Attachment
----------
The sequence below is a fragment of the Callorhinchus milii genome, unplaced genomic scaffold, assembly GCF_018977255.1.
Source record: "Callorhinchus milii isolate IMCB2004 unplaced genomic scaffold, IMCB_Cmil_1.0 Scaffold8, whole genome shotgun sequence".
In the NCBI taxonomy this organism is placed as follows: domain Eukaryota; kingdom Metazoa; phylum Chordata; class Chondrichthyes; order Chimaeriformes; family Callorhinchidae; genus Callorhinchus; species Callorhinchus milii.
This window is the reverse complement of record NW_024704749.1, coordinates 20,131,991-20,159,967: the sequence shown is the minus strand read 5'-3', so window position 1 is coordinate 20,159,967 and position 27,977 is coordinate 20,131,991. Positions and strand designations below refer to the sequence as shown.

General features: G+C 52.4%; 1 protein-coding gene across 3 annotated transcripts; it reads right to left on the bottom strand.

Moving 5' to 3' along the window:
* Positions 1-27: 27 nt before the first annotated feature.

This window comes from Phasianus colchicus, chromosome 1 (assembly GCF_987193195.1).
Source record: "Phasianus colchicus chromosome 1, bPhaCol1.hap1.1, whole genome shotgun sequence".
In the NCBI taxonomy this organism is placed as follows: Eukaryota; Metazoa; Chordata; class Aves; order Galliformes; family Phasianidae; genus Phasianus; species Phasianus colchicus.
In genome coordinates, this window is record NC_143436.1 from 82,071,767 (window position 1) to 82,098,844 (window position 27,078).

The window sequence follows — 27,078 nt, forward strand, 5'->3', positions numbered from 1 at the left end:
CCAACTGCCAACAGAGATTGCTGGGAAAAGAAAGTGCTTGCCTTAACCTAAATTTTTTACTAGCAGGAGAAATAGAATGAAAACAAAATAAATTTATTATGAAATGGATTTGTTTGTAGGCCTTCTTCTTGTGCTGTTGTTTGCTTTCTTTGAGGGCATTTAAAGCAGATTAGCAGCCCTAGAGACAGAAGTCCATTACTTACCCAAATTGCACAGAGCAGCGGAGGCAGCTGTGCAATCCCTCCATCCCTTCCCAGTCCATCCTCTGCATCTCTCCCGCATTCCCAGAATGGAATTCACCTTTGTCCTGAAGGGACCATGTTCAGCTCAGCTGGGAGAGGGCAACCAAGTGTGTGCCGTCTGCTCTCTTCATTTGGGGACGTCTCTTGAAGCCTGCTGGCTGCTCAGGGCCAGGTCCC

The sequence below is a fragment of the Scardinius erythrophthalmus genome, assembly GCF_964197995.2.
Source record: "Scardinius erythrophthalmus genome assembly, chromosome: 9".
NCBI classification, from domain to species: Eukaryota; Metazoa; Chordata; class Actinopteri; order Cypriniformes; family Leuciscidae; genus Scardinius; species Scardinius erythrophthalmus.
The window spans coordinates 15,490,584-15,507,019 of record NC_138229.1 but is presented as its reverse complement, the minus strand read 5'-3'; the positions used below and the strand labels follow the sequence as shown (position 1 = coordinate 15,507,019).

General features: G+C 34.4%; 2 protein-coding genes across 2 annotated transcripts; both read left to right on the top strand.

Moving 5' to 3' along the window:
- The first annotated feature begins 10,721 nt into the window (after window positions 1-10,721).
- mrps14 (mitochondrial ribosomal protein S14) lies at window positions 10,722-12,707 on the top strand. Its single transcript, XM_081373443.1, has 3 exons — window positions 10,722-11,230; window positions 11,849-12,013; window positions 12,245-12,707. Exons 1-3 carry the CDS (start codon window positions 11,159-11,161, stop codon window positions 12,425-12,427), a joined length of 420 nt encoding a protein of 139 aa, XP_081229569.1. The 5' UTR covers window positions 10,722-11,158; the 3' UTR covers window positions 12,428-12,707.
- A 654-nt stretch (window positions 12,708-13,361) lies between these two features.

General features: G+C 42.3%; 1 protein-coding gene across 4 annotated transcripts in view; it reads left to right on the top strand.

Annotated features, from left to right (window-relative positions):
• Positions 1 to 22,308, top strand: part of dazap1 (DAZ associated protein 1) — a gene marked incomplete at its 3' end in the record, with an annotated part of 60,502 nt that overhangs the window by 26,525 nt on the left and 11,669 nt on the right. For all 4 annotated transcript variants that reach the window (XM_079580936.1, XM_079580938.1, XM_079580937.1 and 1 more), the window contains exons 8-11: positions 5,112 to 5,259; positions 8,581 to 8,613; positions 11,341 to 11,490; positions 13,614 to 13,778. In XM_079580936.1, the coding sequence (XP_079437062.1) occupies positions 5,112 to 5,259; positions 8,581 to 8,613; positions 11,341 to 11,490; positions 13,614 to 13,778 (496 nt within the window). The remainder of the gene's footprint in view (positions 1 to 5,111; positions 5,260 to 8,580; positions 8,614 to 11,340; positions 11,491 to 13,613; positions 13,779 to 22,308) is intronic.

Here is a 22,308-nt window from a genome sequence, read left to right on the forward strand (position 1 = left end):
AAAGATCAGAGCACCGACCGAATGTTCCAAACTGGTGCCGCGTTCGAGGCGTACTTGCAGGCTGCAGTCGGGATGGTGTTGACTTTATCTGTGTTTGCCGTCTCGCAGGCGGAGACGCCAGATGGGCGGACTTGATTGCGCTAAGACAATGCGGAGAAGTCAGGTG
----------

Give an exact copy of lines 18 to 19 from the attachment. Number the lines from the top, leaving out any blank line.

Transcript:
General features: G+C 34.4%; 2 protein-coding genes across 2 annotated transcripts; both read left to right on the top strand.

Moving 5' to 3' along the window: